The 2008 War, a Defining Moment in Relations between Russia and the West

Esteemed US diplomat and former US ambassador to the UN, Zalmay Mamozy Khalilzad, shared his insights into the 2008 Russia-Georgia war in an exclusive interview with the Voice of America Georgian bureau.

What could have been done to avert the military confrontation and save innocent lives?

The war between Russia and Georgia, the attack, actually, by Russia, was one of the defining moments in relations between Russia and the West and it will affect bilateral relations for some time to come. We did our best, myself-as a US representative to the UN, to highlight the importance of what was going on and deter Russia from coming into Tbilisi, overthrowing the government and imposing a puppet regime there. We succeeded in part because of the unusual diplomatic steps and the revelations of conversations in which Russian Foreign Minister Sergei Lavrov told US Secretary of State Dr. Rice that Saakashvili must go; also by revealing to the West that Russia was targeting regions beyond Abkhazia and South Ossetia. Today, the occupation continues. Lessons for the West and Georgia- what Georgia could have done in that situation to preclude the war or what the West could have done -are issues that need to be studied by scholars.

What did the intervention by Russia change for the region and for world geopolitics?

I think Georgia was one of the first instances of the implementation of the near abroad policy by President Putin in which it wanted to be the preeminent outside power in the neighborhood. There is a need for better understanding on the part of the West and Russia about the rules of the game in the area where NATO [forces] and former Soviet territories are located. There are two different concepts, but whether or not understanding can be reached, steps must be taken to increase the capabilities of these counties to defend themselves. We have to ask whether NATO should expand to protect these countries or if some other arrangement including Russia needs to be reached. You noted correctly that first there was Georgia, then there was Ukraine and occupation, and integration of Crimea. There is an on-going debate in the US about how to best deal with Vladimir Putin and his design for the areas that were part of the Soviet Union. It looks like Putin wants to dominate these areas and considers them as his spheres of influence. This is an issue for the US, NATO and international community to address.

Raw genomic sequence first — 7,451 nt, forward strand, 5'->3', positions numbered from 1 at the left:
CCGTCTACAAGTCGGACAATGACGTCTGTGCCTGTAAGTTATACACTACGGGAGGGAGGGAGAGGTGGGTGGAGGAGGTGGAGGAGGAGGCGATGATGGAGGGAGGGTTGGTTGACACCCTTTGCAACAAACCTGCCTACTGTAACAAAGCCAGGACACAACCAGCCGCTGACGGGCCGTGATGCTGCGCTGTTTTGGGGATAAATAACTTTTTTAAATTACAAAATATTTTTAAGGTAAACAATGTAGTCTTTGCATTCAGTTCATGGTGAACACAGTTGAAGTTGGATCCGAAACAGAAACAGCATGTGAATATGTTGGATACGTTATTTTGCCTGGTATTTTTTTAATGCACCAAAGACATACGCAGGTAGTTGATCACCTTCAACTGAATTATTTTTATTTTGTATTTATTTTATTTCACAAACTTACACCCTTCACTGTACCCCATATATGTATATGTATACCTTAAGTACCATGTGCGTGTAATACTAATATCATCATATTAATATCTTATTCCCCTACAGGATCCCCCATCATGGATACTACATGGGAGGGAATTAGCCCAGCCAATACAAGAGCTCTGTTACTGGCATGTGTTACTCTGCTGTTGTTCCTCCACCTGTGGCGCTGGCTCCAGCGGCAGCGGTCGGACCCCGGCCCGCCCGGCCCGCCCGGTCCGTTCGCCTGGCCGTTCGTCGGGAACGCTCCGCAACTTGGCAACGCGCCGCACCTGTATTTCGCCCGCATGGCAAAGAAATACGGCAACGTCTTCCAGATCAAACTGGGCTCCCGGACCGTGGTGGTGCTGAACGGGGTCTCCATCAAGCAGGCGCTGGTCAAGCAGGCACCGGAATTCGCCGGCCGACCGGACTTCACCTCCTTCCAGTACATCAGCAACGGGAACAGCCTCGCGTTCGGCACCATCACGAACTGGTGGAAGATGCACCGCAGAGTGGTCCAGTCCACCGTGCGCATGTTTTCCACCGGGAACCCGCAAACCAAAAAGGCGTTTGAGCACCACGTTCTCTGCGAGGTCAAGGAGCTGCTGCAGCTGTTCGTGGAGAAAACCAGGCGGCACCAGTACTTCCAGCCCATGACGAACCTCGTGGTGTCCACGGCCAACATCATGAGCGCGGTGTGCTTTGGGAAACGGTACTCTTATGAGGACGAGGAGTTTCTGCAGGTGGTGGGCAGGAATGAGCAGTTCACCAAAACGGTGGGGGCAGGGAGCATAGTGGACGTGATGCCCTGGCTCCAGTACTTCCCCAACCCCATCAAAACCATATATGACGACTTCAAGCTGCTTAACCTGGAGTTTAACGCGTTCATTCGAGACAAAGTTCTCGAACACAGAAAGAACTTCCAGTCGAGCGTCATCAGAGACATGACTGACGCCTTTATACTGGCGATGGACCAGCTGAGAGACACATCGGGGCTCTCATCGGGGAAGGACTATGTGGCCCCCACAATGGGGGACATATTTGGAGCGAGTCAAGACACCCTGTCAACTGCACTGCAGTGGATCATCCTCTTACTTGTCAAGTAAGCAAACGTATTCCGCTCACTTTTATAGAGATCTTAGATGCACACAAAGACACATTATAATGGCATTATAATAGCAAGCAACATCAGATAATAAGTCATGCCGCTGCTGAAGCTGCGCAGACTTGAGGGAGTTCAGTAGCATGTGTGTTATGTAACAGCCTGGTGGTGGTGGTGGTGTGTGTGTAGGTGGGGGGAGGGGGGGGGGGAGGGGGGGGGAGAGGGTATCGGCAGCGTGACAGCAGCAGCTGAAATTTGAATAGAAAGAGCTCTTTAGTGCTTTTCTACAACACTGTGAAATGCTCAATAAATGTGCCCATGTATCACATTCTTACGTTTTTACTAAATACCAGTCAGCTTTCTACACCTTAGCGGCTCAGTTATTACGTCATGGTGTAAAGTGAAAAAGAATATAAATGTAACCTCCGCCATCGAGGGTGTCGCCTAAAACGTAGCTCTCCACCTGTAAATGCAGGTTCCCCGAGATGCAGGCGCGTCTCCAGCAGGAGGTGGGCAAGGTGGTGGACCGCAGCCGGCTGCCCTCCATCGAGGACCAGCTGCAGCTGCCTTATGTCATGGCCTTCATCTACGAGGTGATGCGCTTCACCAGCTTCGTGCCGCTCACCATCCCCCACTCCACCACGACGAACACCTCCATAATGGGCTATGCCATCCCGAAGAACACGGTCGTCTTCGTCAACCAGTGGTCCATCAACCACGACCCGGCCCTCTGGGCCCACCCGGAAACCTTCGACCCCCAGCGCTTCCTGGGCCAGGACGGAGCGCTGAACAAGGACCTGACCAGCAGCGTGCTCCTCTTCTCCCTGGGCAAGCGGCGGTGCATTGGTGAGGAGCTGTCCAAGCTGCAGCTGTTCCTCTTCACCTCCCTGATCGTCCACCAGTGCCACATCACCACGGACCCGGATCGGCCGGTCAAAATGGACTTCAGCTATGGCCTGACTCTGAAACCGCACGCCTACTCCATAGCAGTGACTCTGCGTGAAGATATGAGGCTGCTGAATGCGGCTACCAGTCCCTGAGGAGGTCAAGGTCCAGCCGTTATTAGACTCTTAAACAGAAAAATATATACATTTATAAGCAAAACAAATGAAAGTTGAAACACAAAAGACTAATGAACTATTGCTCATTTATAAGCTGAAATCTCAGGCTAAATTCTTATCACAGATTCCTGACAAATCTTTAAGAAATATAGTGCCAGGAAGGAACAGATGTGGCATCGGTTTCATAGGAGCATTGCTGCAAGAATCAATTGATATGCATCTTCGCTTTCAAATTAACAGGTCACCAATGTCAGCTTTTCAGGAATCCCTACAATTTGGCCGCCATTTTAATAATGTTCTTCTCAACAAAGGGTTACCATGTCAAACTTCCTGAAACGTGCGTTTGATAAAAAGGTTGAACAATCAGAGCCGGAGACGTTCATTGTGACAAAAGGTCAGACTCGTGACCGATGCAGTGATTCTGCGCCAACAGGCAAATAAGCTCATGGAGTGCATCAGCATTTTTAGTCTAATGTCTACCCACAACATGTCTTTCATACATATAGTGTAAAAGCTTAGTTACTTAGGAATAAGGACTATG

Why would the international community not impose sanctions against Russia in 2008? How would you assess Western unity against Russia’s annexation?

We now have a sanctions policy in Ukraine and sanctions for Russia’s activities in Crimea. In Georgia, however, right after the invasion in 2008, the US launched a substantial support program and steps were taken against Russia that affected Russia-US relations. I think those and additional steps as tools are available to the US. But something fundamental needs to be thought about given Putin’s strategy. What can be done in the long term about American and Western responses visa-vis Russia’s strategy, especially in these areas? I hope answers will be debated in the US Presidential election campaign to come up with a US, and then Western, strategy towards Russia.

Anna Kalandadze, Voice of America Georgian Service

11 August 2016 19:58